For those that haven’t read the Kailmeyra series, in book two, The Secret of the Keepers, Nora, the protagonist in the series, develops the ability to feel an artist’s intent simply by touching their work. She sees their memories, hears their thoughts. She understands their heart, their passion, and their inspiration.
It’s a trait I’ve always dreamed of having. Historically, it would clear up a lot of things, wouldn’t it?
Take, for example, the recent controversy over removing confederate statues from our nation’s landscape. Most of these monuments depict leaders of the Confederate army, but very few of them were created during the post-civil war era from 1865-1900. Instead, the majority of Confederate statues were commissioned during the Jim Crow era, a time between 1900 and 1960 when states initiated statutes and laws that legalized segregation. Named after black minstrel shows, Jim Crow laws denied black and brown people voting rights, employment, education, and other opportunities. People who defied these laws were arrested, fined, sentenced to jail, faced violence, or were outright murdered.
Some are horrified that these statues still exist while others say they’re no big deal. It’s a piece of art, and that big horse with a soldier on top looks cool in the town square. Who really cares if it’s General Lee atop his trusty steed or just a soldier in a uniform? Art is art, right?
Uh … no. Not really.
Art is an expression of the human condition. It speaks when words fail. It has the power to shape our mindset, solidify our beliefs, and change how we see the world.
The arts are a tangible manifestation of our humanity, and the intent behind that creation should never be discounted, nor its power underestimated.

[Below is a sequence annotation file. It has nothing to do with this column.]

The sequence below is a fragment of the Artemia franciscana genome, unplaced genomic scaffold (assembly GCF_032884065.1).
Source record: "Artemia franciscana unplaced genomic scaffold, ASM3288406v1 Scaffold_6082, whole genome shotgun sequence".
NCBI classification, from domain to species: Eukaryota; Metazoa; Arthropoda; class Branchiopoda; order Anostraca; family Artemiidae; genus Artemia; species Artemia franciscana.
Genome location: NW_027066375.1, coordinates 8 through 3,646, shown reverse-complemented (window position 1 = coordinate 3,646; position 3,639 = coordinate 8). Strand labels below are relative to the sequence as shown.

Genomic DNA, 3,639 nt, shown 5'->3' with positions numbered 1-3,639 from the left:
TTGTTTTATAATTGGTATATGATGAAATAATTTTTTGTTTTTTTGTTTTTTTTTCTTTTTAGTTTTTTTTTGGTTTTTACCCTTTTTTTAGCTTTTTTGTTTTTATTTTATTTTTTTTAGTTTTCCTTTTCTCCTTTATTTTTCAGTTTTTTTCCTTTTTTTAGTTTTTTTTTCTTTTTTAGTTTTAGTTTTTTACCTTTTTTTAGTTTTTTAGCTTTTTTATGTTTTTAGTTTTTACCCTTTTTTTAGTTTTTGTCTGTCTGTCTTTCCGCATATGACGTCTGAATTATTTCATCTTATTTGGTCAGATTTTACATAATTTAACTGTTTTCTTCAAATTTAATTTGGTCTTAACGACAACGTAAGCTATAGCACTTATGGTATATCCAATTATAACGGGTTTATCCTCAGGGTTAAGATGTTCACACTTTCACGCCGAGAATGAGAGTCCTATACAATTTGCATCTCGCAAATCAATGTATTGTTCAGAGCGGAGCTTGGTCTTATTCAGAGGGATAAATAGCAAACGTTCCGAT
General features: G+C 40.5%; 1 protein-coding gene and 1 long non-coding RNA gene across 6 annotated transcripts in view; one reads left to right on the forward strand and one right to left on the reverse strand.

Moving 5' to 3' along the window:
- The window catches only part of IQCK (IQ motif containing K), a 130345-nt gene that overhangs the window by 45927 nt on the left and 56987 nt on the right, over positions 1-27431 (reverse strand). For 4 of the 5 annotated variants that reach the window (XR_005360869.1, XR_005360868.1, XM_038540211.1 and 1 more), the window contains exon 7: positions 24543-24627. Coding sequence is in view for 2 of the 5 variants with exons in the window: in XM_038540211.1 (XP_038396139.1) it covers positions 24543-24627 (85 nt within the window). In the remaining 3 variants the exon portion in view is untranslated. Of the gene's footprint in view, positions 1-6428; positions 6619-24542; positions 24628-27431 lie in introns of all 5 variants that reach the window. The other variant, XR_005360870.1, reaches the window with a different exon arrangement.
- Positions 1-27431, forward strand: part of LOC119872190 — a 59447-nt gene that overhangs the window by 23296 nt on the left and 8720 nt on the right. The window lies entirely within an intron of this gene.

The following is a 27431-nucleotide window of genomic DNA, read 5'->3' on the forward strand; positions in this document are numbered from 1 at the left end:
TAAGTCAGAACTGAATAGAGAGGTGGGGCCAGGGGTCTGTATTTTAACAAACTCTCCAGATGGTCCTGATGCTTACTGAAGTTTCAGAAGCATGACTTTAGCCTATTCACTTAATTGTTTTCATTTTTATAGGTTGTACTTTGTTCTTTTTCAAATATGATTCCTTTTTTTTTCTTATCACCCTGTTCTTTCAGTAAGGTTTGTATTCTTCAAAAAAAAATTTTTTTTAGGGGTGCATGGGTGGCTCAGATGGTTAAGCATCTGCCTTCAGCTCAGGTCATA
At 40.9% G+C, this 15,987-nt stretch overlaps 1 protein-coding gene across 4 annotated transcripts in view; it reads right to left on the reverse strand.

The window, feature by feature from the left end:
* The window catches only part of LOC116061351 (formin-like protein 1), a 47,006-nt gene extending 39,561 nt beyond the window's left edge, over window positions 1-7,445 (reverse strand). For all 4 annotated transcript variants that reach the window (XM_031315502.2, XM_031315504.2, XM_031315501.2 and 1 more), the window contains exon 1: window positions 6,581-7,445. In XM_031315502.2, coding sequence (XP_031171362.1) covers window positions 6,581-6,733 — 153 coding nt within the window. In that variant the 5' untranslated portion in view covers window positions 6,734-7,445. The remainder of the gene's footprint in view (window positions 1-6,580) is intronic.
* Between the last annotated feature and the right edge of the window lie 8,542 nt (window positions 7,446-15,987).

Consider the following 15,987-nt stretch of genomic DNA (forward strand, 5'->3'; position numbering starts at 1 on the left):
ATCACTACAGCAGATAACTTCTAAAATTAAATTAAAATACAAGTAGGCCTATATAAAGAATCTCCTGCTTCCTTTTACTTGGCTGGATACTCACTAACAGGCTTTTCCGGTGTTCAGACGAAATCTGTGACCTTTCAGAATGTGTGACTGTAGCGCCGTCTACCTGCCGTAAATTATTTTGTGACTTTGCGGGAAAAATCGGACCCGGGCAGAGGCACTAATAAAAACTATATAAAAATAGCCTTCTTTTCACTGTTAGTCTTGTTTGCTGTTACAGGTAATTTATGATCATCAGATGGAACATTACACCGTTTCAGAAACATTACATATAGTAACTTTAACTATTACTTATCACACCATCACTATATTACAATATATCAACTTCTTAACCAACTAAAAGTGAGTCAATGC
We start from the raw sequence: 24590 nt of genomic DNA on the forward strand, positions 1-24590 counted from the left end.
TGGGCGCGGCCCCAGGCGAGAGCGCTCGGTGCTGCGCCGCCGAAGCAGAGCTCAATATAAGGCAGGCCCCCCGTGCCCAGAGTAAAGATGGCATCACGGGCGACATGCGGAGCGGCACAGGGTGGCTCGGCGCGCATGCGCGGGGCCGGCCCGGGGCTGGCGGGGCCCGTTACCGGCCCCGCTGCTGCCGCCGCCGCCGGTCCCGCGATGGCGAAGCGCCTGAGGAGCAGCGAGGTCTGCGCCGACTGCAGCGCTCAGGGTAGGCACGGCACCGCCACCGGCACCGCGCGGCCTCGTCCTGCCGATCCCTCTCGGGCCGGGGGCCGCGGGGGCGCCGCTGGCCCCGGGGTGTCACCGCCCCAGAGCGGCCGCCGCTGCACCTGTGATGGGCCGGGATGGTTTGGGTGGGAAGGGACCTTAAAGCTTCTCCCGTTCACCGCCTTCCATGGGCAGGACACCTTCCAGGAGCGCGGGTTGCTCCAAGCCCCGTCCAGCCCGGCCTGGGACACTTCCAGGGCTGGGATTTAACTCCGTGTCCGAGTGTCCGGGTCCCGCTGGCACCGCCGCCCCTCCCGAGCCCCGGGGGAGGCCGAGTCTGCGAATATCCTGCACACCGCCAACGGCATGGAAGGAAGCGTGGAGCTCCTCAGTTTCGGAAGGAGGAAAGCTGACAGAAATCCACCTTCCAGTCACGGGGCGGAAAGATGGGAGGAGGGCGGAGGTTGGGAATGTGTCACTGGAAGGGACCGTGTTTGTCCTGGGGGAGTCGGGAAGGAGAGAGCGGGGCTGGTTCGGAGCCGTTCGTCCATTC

For example, the Confederate monument in Arlington Cemetery was commissioned in 1900 when Congress authorized Confederate soldiers’ remains to be interred there. I believe the intent of this statue is one of unification, it was an effort to give solace to those who still mourned the loss of their family. If Nora were to touch this statue, I imagine she would feel pain, grief, and loss, but also hope for a better future and a fierce desire that we never forget the mistakes of the past. There are smaller monuments like this in Confederate grave sights across the south.
Most Confederate monuments aren’t in cemeteries. They stand in town squares next to courthouses across the south. While a few of these were created pre 1900, the vast majority were erected during the Jim Crow era.
I wonder what Nora would feel if she ran her hand across a portrayal of General Lee, or the monument to General Bragg in Georgia? Would she experience overwhelming economic and human loss? Would she sense arrogant pride and misguided loyalty to those who fought to enslave others, or would she see hatred and anger toward a group of people that wanted equality and justice?
And what about the statue of Jefferson Davis, which stands in Kentucky’s capital in Frankfort? This was carved by famous Confederacy monument artist Fredrick Cleveland Hibbard. The United Daughters of the Confederacy raised $5,000 dollars and commissioned the work in 1934. Governor “Happy” Chandler unveiled the work in 1936, and the statue has been in Kentucky’s capital since.
It is an incredible piece of art created by a master craftsman. But what is it’s intent?
That’s the important question here. Most believe the Daughters of the Confederacy commissioned the statue in an attempt to redeem the names of their fathers and grandfathers that fought on the losing side of the war. Some believe that glorifying Davis, the president of the Confederacy, is a way to rewrite history, to justify the south’s decision to secede from the union in the first place.
The controversy of Davis’ statue isn’t new. A few years ago the plaque commemorating Davis as a hero was removed and replaced with historical pamphlets for visitors to read.
Today, some vehemently oppose rehoming the statue because it’s part of our history. Others feel it glorifies a man that led the charge to keep this country divided and its black and brown citizens enslaved.
Personally, I’d like to see the sculpture moved to a museum where people can focus and reflect on its historical significance. It seems more appropriate than keeping it in a place where Kentucky legislation is decided upon. After all, it’s a larger-than-life depiction of a Confederate President that was hellbent on white supremacy.
And I don’t think we need Nora to understand the intent of that, now do we?